Title:The Young Scientists
Author: Leigh Buchanan Bienen
Publisher: Princeton Alumni Weekly
Issue: Vol. 1, pp. 8-11
Description: A description of the work of four academics—Jason Morgan, Henry S. Horn, W. Todd Wipke, and Henry Arbarbanel—at Princeton University in 1971.
Jason Morgan, Geophysics
Our research cruise this summer from Panama to Acapulco and San Diego included myself, five under- graduates, and one graduate student. In addition, there were five Navy scientists and 25 merchant marine crew members. We were on a new 215-foot ship designed for general oceanographic research and were mainly concerned with measuring the ocean bottom. Two areas along the Central American coast were surveyed in detail. We also did some dredging and coring of the ocean floor. Dredging is scooping up sediment and rock fragments in a bucket at the end of a five-mile wire rope. For coring, a three-inch pipe with a thousand-pound weight on it is sunk into the ocean floor. Then it is pulled up, filled with mud. The samples are examined, and by the species of shells and the kind of rocks obtained, it is possible to tell the age of the sediment. Several of us will be occupied with analyzing the data from the cruise throughout most of the fall and winter.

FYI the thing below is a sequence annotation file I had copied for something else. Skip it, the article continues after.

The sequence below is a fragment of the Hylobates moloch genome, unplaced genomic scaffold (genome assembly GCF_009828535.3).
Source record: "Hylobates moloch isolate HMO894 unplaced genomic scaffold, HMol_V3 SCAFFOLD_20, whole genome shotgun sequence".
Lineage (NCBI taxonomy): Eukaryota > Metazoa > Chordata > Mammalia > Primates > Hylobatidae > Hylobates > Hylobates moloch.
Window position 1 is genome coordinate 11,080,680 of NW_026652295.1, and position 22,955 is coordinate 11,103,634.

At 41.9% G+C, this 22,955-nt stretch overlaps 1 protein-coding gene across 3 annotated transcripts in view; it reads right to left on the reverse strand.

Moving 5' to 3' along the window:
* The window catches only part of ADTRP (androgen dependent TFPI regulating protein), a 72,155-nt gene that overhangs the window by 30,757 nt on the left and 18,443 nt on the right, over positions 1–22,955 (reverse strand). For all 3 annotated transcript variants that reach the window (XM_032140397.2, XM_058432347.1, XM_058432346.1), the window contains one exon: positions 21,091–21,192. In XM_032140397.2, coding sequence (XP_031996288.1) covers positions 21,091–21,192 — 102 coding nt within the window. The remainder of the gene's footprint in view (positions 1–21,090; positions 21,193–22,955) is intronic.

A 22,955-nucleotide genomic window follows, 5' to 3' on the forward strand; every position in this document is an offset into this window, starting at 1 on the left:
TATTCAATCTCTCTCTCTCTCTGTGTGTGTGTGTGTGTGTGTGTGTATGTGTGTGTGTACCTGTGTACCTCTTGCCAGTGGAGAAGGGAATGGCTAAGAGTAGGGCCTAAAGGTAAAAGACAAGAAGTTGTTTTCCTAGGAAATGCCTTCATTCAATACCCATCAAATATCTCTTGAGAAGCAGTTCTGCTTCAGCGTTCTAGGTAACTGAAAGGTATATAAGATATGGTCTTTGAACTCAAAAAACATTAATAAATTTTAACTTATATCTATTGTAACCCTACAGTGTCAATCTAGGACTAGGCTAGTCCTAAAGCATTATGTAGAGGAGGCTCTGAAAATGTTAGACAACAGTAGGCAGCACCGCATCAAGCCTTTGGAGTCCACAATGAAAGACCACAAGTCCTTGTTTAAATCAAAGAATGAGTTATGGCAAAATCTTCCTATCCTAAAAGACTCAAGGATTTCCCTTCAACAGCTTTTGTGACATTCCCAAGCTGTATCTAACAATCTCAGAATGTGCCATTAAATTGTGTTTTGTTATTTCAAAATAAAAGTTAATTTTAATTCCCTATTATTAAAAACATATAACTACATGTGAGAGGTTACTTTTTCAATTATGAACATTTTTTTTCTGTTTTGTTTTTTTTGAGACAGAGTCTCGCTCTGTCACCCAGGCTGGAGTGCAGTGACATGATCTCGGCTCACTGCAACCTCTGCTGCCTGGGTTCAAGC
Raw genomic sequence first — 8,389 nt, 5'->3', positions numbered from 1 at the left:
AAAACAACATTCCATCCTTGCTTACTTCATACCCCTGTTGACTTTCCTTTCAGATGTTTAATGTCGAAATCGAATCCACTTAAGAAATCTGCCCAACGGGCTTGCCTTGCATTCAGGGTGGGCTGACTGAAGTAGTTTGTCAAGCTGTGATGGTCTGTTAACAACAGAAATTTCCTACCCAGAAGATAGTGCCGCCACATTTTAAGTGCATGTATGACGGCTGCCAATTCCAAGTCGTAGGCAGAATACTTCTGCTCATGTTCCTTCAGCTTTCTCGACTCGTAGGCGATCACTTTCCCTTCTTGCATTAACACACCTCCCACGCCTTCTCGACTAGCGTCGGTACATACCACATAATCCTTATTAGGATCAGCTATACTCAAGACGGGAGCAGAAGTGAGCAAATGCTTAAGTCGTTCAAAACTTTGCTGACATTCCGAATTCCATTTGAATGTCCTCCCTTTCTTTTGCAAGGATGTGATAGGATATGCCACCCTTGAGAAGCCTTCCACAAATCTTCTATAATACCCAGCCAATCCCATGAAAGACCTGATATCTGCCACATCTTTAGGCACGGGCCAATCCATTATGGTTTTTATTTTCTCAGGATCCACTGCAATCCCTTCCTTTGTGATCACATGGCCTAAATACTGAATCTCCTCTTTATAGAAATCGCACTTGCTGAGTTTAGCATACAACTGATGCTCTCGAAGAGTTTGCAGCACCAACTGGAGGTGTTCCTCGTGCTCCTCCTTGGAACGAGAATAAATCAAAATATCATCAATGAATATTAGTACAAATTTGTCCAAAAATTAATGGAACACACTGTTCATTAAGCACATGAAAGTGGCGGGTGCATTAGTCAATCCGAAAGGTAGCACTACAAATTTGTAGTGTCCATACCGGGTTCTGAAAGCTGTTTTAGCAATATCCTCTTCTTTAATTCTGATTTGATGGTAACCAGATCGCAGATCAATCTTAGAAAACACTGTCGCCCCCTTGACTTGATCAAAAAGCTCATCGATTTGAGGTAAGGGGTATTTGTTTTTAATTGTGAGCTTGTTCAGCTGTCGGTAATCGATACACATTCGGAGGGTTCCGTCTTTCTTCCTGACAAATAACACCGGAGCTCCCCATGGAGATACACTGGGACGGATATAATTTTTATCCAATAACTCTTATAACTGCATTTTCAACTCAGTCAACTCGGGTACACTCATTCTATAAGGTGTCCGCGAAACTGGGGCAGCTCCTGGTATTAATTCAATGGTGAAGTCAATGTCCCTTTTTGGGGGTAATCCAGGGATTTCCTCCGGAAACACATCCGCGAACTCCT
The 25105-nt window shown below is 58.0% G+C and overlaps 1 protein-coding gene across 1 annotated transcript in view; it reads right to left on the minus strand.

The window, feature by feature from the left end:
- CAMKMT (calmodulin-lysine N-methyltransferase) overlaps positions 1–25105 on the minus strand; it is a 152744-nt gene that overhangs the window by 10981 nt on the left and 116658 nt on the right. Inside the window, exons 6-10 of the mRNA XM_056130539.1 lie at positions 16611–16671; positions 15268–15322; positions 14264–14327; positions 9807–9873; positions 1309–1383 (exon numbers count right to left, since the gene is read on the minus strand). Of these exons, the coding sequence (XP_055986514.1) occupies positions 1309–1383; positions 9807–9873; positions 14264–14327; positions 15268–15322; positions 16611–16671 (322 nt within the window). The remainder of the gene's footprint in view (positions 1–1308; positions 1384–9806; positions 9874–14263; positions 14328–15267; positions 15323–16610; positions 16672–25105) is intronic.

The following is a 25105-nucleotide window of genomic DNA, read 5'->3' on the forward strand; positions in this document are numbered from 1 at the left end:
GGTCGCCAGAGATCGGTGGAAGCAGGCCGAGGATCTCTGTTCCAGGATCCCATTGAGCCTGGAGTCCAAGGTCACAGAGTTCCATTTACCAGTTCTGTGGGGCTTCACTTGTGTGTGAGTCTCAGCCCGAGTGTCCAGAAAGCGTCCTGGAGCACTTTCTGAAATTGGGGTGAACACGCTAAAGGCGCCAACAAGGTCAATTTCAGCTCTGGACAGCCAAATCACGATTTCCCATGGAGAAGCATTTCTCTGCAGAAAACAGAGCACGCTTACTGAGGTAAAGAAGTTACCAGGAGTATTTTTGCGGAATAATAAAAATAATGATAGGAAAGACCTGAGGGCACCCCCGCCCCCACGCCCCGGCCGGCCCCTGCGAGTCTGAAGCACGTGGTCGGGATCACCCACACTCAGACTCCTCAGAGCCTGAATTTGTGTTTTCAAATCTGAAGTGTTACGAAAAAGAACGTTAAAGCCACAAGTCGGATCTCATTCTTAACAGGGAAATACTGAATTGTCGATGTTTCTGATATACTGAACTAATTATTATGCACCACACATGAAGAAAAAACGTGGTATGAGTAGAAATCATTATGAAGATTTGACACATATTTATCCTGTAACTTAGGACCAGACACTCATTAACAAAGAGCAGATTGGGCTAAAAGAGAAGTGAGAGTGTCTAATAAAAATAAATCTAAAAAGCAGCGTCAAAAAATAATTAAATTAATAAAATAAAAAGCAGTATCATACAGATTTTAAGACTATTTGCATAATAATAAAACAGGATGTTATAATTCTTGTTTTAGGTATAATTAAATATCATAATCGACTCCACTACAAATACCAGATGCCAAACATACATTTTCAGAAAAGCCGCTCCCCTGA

In a typical day on board, you spend half of a watch, or four hours, monitoring the instruments, that is, writing down the time and the magnetic and bathymetric readings. The machines work around the clock. The magnetometer is towed 700 feet behind the ship. When the dredging and coring begin, everyone, including some of the crew, helps manipulate the heavy equipment. Coring takes three hours, dredging, six. Then there is preparation for data collection and the putting away of the results.
This was the largest summer oceanographic cruise Princeton has participated in, and student participation was high. There are some advantages to not being at an oceanographic institute, surprisingly enough. When you have a ship of your own, it’s necessary to keep it constantly in operation. So you end up going to sea more often than you might wish for your own research interests. And continuous cruising means the processing of enormous volumes of data. There is an advantage to having several months to sit back and think about the findings of a cruise. The other side of this is, of course, that there is no ship available should you like to go to some far-off place without making elaborate preparations long in advance.
My thesis on gravitational waves led me into geophysics. On a post-doctoral fellowship in geophysics I started to work on convection currents in the earth’s mantle. My particular part of that project was to work out a theoretical model compatible with observations on oceanic trenches. We were trying to estimate the size of the sinking mass on the basis of our information about convection currents in oceanic trenches. This is a subject to which I’ve returned on and off since then. Particularly I’ve been able to do more on this since the Geophysical Fluid Dynamics Laboratory moved to the Forrestal Campus a few years ago…